Venus has always been mysterious. Nearly identical in size to the Earth, but permanently wreathed in clouds, the planet has invited intense and sometimes wild speculation about its unseen surface. Science-fiction authors, and even some early scientists, painted word pictures of impenetrable swamps, towering forests, exotic beasts and green-skinned beauties.
Reality, alas, is somewhat less colorful. With a temperature of 900 degrees Fahrenheit, the planet has no liquid water and its atmosphere, mostly carbon dioxide, is 90 times as dense as Earth's. There are no swamps, no vegetation, and most likely not even any bacteria. Edgar Rice Burroughs' John Carter would not find it hospitable at all.
But scientists are fascinated by Venus nonetheless. Earth and Venus "are identical except for the way they evolved," according to R. Stephen Saunders of the Jet Propulsion Laboratory in Pasadena. "It is an ideal model for understanding planetary processes on Earth."
In particular, the surface of Venus is covered with massive tectonic plates similar to those that support the continents and oceans of Earth. On Earth, however, "erosion blurs the tectonic processes," Saunders said, while on Venus the processes should be much clearer and easier to understand.
Simply put, studying Venus may give scientists a clearer picture of the processes that cause earthquakes in Los Angeles.
In order to aid that understanding, the National Aeronautics and Space Administration plans to launch the Magellan probe to Venus from the shuttle Atlantis this Friday. Magellan, a patchwork of parts from other projects, will be the first deep-space probe launched by the United States in nearly 11 years and the first ever launched from the space shuttle. It is designed to map at least 80% of the planet's surface with a resolution 100 times better than that provided by Pioneer Venus, which reached it in 1978, and 10 times better than provided by the Soviet probes Venera 15 and Venera 16.
Among the features revealed by the earlier probes are two large plateaus, each about the size of the United States, called Ishtar Terra and Aphrodite Terra. At the eastern end of Aphrodite Terra are two great rift valleys about 170 miles long and a little over a mile deep. Another prominent feature is the Beta Regio formation, which appears to be two huge volcanoes that rise nearly 2 1/2 miles above the surrounding plains.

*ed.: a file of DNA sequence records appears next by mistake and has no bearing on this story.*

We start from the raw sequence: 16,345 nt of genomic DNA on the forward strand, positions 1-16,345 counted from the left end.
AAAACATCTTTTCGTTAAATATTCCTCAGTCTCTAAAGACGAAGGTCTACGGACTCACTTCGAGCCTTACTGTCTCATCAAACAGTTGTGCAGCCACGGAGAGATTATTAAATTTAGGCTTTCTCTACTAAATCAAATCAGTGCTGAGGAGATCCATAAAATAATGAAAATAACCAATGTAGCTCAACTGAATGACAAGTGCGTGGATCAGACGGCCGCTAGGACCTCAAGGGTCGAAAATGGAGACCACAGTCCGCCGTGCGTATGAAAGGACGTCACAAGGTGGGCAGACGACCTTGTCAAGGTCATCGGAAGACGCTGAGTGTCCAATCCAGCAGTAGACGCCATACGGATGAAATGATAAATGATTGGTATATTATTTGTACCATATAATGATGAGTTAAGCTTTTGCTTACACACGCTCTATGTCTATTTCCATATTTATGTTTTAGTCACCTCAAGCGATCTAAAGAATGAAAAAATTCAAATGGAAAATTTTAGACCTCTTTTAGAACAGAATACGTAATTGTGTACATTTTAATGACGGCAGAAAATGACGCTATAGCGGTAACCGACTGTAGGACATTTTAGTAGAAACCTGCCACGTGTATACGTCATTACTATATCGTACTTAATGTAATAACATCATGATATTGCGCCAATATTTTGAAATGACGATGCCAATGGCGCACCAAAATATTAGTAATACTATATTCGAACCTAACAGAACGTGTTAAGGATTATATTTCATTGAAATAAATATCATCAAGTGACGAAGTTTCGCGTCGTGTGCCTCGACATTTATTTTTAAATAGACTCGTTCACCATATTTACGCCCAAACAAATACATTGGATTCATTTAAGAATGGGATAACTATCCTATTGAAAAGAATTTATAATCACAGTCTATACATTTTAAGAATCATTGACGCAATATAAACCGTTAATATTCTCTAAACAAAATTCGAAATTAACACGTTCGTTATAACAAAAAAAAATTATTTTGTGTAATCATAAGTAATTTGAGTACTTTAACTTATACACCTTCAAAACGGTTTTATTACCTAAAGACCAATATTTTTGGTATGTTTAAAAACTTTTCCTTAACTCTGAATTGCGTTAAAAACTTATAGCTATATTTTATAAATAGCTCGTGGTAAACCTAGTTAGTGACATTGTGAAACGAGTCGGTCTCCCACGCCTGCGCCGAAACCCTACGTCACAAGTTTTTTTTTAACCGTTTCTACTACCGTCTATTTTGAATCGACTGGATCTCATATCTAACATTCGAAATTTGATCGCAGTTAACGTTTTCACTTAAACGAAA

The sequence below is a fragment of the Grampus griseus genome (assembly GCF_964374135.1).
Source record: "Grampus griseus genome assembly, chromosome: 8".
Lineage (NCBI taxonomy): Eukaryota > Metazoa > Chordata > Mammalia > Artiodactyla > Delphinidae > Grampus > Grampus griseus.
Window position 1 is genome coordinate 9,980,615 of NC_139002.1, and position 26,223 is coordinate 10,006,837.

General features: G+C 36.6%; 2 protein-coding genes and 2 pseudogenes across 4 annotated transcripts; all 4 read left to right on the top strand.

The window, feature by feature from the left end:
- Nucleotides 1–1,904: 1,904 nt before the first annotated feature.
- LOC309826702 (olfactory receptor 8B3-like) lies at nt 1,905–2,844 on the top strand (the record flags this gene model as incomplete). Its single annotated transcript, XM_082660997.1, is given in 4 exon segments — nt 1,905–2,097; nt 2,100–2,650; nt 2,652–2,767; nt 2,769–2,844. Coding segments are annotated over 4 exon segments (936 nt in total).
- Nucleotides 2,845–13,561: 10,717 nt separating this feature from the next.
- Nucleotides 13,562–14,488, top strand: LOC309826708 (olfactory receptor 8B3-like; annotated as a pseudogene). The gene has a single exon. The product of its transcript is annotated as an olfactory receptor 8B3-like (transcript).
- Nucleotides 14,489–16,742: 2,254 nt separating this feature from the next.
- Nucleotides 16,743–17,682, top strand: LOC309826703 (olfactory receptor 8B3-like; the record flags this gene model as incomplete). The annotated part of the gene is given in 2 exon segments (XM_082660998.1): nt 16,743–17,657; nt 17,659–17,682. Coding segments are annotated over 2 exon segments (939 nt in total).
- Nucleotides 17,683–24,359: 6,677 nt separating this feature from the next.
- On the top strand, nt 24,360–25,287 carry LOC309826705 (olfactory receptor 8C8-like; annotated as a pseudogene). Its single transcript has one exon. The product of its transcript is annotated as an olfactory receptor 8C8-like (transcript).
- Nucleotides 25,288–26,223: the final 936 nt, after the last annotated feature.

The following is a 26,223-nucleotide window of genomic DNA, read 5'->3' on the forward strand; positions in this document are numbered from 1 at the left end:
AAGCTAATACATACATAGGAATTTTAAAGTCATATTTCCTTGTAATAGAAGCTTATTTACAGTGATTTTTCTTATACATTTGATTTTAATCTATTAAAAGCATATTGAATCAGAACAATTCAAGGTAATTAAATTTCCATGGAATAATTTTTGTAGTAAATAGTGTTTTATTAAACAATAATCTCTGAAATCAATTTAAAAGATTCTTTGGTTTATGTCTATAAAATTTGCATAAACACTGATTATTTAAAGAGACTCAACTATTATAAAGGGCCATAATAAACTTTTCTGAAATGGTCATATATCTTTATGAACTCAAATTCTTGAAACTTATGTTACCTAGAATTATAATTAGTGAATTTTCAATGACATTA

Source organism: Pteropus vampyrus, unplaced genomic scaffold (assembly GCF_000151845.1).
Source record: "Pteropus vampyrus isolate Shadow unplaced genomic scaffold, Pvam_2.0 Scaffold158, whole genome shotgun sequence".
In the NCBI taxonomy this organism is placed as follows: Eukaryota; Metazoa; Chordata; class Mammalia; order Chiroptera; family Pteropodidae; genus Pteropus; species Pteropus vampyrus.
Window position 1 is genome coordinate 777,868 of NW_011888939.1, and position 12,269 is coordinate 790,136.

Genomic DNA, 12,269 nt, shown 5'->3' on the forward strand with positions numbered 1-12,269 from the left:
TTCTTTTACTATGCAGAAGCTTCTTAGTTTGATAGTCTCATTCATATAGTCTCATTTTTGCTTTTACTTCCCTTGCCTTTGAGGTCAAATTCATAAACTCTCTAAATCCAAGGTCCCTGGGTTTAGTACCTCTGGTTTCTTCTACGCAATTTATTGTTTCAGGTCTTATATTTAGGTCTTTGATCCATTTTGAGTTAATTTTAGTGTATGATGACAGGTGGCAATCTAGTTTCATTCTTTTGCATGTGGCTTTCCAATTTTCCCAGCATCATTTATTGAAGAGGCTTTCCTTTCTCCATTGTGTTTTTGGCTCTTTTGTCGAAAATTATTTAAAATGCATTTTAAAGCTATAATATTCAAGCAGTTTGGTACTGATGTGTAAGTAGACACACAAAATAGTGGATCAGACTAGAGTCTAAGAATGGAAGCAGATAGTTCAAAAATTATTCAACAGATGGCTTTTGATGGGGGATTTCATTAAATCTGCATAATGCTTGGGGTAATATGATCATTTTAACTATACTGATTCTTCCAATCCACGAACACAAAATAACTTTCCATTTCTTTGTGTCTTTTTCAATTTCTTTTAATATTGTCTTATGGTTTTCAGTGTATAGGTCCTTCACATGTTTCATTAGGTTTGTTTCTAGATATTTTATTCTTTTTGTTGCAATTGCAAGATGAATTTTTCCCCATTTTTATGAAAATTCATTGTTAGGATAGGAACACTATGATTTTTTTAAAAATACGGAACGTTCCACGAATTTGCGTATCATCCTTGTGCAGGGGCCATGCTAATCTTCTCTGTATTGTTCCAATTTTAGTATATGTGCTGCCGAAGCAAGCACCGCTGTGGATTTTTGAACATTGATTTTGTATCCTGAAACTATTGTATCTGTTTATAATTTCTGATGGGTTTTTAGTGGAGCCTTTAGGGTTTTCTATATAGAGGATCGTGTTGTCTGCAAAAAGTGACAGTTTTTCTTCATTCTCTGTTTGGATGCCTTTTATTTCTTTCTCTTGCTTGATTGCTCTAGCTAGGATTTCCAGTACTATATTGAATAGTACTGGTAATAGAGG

The rest of the planet seems to be covered with an irregular rolling plain possibly spotted with some sizable crater-like formations and possibly other, smaller volcanic mountains.
Resolution from the earlier probes, however, is comparable only to that of a desktop-sized globe of the Earth. Magellan, in contrast, will be able to resolve surface features as small as 360 feet in diameter. That resolution is sufficient, for example, to determine whether small craters on the planet's surface were caused by meteor impact or volcanoes--a key question if scientists are to understand the movements of the tectonic plates.
If all goes well, said Magellan project manager John Gerpheide of JPL, the satellite will return more data to Earth than all previous planetary probes combined.
That is a tall order for a probe that was twice rejected by the Reagan Administration as too expensive and that was finally approved only when researchers agreed to cobble it together from leftover bits and pieces of other spacecraft. The main structure and propulsion system are from Voyager, while the main computer and internal power system are spares from Galileo.
Other components come from the shuttle, the Viking Mars orbiters and landers, and the Ulysses solar mission. Only about a third of Magellan is specially built for this mission, but the total cost is still $325 million. The craft was assembled by Martin-Marietta Co. and the radar was built by Hughes Aircraft Co.
And yet this hodgepodge of seemingly ill-matched components is designed to carry out an extremely sophisticated mission once its solid rocket motors blast the 8,000-pound probe out of Earth's orbit six hours and 18 minutes after the shuttle is launched.
Magellan will be launched into what is known as a "type 4" orbit that will take it 1 1/2 times around the sun before it reaches its target in August, 1990. A more direct four-month path to Venus will be available this October, but that launch period is allocated to the Galileo mission to Jupiter. Mission controllers opted for the longer route rather than wait for the next optimum window in 1991.
Once Magellan reaches Venus, its solid fuel rockets will slow it to a three-hour, nine-minute elliptical orbit that carries it between a maximum altitude of 4,970 miles to only 155 miles above the surface. After 18 days, during which scientists will check out Magellan's performance, it will begin mapping.